With the all-important National Schools Regatta just over a month away now, crews all over the country are starting to get in gear for what will be the culmination of this season's hard work. At the top end of the juniors, this will be many athletes' fifth and final NSR, but for the J14s at the other end of the spectrum, their first National Schools will be their biggest race to date by some way. So what are some tried-and-tested methods J15s would recommend for the younger athletes coming into their first major regatta season?
Henley RC paddling up to the start
So you have a race coming up. You may be starting to feel that twist in your stomach. You’re nervous... and it’s completely fine to be. Even the most experienced athlete feels a little nervous before a race that's important to them. This article will list some ideas on how to reduce nerves and anxiety on the start line. Try these methods to calm the mind and body and maximise your focus before you race:
Breathe- Stressful situations cause a release of adrenaline, which will elevate your heart rate and lead you to breathe more shallowly. Alternate your breathing. Inhale deeply through your nose and slowly exhale through your mouth. Repeat ten or more times until your heart rate has settled and you are feeling calmer.
Radley College taking some deep breaths before the start of their Henley final
Stretch- Stretching your muscles will relieve them from tension, making them more relaxed and flexible, which will not only help keep anxiety in check but improve your performance on race day too. If you've already boated and are feeling a little tense, go through the major muscle groups of your body and squeeze them for a few seconds before relaxing them again. Cycling through this process a couple of times can help release any tension before you get to the start line. Check out our article with five simple stretches to get started.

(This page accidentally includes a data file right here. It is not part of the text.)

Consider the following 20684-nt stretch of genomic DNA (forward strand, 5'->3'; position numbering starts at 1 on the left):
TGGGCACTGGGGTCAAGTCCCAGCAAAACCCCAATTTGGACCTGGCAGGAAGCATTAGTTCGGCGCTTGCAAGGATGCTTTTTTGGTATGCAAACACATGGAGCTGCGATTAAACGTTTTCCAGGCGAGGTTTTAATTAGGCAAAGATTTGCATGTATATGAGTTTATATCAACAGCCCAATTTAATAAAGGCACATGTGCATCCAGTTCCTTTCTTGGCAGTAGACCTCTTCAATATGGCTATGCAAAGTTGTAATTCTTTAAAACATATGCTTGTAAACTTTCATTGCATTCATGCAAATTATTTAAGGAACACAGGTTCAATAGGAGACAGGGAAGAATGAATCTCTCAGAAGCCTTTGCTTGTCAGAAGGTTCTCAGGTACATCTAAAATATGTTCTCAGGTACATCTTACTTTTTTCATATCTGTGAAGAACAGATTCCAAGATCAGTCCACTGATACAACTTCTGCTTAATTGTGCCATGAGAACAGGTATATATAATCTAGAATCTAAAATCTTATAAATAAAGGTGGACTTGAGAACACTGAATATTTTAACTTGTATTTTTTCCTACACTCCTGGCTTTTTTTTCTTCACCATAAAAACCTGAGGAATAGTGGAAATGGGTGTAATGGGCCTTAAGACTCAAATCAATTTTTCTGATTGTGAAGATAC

Meditate- This will help you focus and stay calm. Find a quiet spot, perhaps around the trailer or on the riverbank, and sit down with your legs crossed. Close your eyes and only focus on your breathing, taking your time. Just doing this for five minutes will set your mind into a more positive one.
Listen to music- Some people prefer listen to music through their headphones and tune everything else out- check out what Michael Phelps, the most decorated Olympian of all time, listens to before a race here. Whether you want to get pumped up or listen to something more relaxing, find what works for you.
Think Positively- Go into the race with confidence in your training and preparation. Think about your race plan what you’ll do at each stage of the race, rate and technique wise, learn that well and remind yourself that you’re giving every race your 100% best. Everyone has the potential to make the final and win a medal.
Scotch College, winners of the Princess Elizabeth Challenge Cup at Henley Royal Regatta 2017
Smile- Remember racing should be a fun and enjoyable experience. Smiling produces endorphins and serotonin in our brain; these are natural painkillers that will keep you relaxed and ready to race. It also shows off them pearly whites on race photos!
Hopefully these six ways of dealing with your nerves on race day can help get you out there and doing your very best. Good Luck!
J15- North East, UK